As global demand for food production continues to increase, farmers are attempting to meet that demand by producing efficient, healthy animals and looking into the potential for nutrigenomics. The USDA predicts that the per capita consumption of beef, pork, broiler and turkey meat combined has risen from approximately 127 pounds in 1950 to more than 220 pounds in 2007.
This has long been a struggle for farmers who are concerned with the health and safety of their livestock and the overall efficiency and output of their operations. For some livestock facilities, nutrigenomics may provide an answer.
What is Nutrigenomics?
According to the IVC Journal, nutrigenomics is “an emerging science that studies the molecular relationship between nutrition and the response of our genes, to determine how even subtle genetic changes can affect human and animal health.”
This means that a livestock operation could develop a nutrition regime for their animals that is tailored to the genetic makeup and environment of each species. This could serve several beneficial purposes:
- Eliminate disease in livestock
- Increase productivity of livestock used for food
- Increase efficiency of the farm and feed ratios or a combination of the two
There’s an undeniable tie between genetics and nutrition and one cannot easily be considered without the other. According to a paper on animal performance as it relates to beef, “If animals do not receive proper levels of nutrition, no matter how genetically superior they are, they will not perform to their optimum level.” In addition, it is possible to select animals that are the most efficient at reducing production costs. On the other hand, animals with poor genetic makeup will not yield desired results regardless of their environment and the nutritional value they receive in their feed.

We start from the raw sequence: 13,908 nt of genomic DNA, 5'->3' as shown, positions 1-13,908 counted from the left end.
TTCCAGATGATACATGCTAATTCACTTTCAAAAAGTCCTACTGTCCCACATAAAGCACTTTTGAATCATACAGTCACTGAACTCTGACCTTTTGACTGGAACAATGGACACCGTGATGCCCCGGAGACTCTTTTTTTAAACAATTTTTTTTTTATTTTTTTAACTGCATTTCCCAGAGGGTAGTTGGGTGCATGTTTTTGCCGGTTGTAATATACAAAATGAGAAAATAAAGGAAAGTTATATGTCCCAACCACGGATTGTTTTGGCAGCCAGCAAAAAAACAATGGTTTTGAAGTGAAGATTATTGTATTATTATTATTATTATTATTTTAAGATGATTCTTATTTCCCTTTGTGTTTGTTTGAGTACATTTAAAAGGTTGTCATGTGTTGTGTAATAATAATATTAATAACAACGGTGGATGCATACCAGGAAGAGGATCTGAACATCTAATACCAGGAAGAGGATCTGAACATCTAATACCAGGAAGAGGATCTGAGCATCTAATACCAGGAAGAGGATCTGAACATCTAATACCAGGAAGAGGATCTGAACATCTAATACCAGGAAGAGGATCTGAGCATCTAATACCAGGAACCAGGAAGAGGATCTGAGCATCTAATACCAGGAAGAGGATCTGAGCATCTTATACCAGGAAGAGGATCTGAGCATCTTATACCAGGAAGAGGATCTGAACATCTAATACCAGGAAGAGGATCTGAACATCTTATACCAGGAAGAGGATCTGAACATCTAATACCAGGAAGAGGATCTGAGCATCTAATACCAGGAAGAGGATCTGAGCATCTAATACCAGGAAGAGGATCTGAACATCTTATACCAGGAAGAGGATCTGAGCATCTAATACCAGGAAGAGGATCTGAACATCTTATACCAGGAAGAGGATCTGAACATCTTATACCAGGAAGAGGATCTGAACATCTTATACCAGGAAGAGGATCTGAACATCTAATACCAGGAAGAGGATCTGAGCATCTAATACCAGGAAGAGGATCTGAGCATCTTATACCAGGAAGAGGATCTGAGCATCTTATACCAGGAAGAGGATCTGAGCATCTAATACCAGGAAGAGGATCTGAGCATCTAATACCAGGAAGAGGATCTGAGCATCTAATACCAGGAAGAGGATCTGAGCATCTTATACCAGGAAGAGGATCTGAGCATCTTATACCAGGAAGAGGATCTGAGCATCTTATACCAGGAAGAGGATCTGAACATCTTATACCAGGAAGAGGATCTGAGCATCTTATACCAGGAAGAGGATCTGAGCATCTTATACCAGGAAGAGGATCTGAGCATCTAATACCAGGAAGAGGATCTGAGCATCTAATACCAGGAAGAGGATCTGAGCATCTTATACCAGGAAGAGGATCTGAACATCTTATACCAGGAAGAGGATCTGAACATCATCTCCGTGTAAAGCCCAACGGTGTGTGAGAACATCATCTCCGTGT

Embracing the science of nutrigenomics can have dramatic impacts on your livestock production. The USDA has noted that genetic selection alone has caused a nearly 23 percent increase in broiler chicken market weight since 1950. In 2009, the US Agriculture Secretary even awarded $11 million in grants to support research, education and outreach in animal genomics.
How Nutrigenomics Affects Animal Feed
Depending on the livestock your organization raises, the nutritional makeup of your feed will vary greatly. Another thing to keep in mind is that nutritional supplements can also vary from organic minerals to acidifiers to digestive enzymes and more.
Dogs, for example, often serve as models for nutrigenomics when discussing disease reduction. The IVC Journal notes that “Vitamins A and D, zinc and fatty acids can directly influence gene expression, whereas others such as dietary fiber can have an indirect effect.”
Functional ingredients can also be added to animal feed. Glucosamine, chondroitin sulfate, and green-lipped mussel are often added to dog food to improve joint health. Vitamin E, beta-carotene and selenium, as well as Omega-3 fatty acids, are also common.
To find what is right for your livestock, it’s often helpful to consult an animal geneticist. They are helping farmers meet the rising demand in global feed by “producing animals that are healthy and vigorous as they grow and reproduce and that use nutrients efficiently to produce adequate food and fiber for human consumption.”